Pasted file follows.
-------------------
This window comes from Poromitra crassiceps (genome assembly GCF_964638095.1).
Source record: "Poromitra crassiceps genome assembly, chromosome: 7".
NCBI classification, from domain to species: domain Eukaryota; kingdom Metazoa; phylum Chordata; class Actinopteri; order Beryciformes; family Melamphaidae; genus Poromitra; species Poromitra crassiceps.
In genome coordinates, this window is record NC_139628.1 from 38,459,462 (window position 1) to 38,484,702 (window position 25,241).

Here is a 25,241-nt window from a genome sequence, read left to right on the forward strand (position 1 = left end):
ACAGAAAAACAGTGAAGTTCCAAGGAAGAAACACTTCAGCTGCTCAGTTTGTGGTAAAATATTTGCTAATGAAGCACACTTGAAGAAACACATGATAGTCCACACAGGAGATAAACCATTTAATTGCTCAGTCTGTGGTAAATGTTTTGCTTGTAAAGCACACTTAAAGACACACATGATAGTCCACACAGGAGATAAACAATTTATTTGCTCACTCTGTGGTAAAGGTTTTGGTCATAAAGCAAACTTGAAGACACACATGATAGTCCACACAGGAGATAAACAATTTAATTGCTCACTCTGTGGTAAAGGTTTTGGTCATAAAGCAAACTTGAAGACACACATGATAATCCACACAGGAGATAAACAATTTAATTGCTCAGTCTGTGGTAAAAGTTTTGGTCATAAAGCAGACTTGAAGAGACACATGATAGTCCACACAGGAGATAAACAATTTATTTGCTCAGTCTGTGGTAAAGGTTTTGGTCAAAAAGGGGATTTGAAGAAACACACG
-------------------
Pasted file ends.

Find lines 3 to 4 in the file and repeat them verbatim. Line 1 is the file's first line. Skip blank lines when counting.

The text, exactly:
NCBI classification, from domain to species: domain Eukaryota; kingdom Metazoa; phylum Chordata; class Actinopteri; order Beryciformes; family Melamphaidae; genus Poromitra; species Poromitra crassiceps.
In genome coordinates, this window is record NC_139628.1 from 38,459,462 (window position 1) to 38,484,702 (window position 25,241).